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I got a Fedora 23 Server edition installation which I have done pretty much nothing with admin-wise besides setting up ssh, fail2ban, samba, and users.

The other day I was completely locked out of my system with the message ssh_exchange_identification: read: Connection reset by peer which with some googling led me to ssh_exchange_identification: read: Connection reset by peer

So I assumed that fail2ban had mucked up with the banning. No biggie, just log in to the machine 'physically' and reset them. Upon trying to do this I see my console gets flooded with a log message (which I can't remember, "systemd.service something something read-only something"). This flooding made it impossible to log in. I started typing my credentials, only to have it broken because a log-message would be printed and reset the credentials.

I was forced to a hard-reboot, ie. press reset-button / hold power-button on the machine.

As I want to get to the bottom of the problem and find out what the trouble was I did some log-digging. I don't seem to be able to find the cause however.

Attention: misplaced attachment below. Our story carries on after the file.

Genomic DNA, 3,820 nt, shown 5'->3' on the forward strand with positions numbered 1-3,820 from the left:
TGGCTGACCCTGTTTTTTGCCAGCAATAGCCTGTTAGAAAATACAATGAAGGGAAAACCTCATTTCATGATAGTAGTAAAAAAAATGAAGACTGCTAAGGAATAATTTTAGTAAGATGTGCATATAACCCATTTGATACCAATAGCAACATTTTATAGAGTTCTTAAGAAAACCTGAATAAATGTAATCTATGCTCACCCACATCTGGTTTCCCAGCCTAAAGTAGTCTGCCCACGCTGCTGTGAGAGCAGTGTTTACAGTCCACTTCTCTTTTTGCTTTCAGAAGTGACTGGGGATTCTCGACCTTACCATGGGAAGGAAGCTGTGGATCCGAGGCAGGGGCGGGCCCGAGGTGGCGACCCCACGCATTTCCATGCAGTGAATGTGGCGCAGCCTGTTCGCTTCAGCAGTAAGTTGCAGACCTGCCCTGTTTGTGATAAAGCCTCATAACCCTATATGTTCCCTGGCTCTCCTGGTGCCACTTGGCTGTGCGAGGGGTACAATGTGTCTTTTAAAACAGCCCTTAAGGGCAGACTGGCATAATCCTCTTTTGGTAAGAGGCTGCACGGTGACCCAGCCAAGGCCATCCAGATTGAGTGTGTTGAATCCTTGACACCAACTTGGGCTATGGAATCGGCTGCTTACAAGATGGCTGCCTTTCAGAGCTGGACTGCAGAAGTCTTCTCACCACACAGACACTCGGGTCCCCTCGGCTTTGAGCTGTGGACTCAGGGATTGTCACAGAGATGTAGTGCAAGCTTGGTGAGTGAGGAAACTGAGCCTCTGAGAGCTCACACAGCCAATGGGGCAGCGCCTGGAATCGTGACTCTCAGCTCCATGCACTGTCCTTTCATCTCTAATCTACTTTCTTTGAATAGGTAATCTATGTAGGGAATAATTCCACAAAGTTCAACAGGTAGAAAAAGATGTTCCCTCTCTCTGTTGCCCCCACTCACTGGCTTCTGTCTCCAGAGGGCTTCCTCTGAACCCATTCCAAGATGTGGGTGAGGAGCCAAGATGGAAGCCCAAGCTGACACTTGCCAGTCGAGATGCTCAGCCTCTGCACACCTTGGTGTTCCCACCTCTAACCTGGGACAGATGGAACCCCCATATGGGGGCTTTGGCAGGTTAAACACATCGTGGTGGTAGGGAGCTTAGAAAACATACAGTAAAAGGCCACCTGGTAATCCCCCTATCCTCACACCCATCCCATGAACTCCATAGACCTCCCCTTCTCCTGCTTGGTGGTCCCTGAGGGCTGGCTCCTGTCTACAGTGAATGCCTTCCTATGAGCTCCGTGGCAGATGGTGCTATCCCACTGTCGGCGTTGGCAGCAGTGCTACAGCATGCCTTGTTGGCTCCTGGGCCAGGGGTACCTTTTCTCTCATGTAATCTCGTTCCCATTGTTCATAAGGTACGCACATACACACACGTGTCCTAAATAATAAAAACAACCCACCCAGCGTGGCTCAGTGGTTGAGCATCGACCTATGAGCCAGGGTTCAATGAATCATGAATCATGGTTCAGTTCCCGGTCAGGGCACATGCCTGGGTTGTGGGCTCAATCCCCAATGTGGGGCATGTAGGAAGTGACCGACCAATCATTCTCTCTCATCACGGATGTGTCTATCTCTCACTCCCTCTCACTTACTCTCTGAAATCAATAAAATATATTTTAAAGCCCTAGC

If I do journalctl --since 2016-04-10 I get the following

Apr 10 12:19:32 Server smartd[620]: Device: /dev/sdc [SAT], 47 Currently unreadable (pending) sectors
-- Reboot --
Apr 11 20:27:53 Server systemd-journal[148]: Runtime journal is using 8.0M (max allowed 81.0M, trying to leave 121.5M free of 802.5M available → current limit 81.0M).

I dropped all logs from, when I assume the trobles started, till I did the hard-reboot. (The /dev/sdc drive has been giving that error since I got it)

I also read on https://freedesktop.org/wiki/Software/systemd/Debugging/ that you should check /var/log/messages for logs.

The relevant parts here that I can see are

Mar  6 18:52:49 Server audit: USER_AUTH pid=3435 uid=0 auid=4294967295 ses=4294967295 subj=system_u:system_r:sshd_t:s0-s0:c0.c1023 msg='op=PAM:authentication grantors=? acct="root" exe="/usr/sbin/sshd" hostname=183.3.202.108 addr=183.3.202.108 terminal=ssh res=failed'
Apr 11 20:28:46 Server rsyslogd-2177: imjournal: begin to drop messages due to rate-limiting
Apr 11 20:39:15 Server rsyslogd-2177: imjournal: 91404 messages lost due to rate-limiting
Apr 11 20:39:15 Server dnf: repo: using cache for: rpmfusion-free

Which tells me that there were 91404 log messages. I can't find a single one of them however. All were dropped as far as I can tell.

Since I want to know what actually 'broke' my system, is there anywhere else that the logs might be stored? Or do I just have to pray that the stars don't align to cause the same problem again?

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NOTE: without further evidence to confirm my suspicion, this is just hypothetical speculation.

You mentioned seeing something about 'readonly'. It's possible that your system encountered unrecoverable corruption or a hardware fault on the disk (or cable or sata interface etc) and remounted the root fs as readonly in order to prevent further damage/corruption.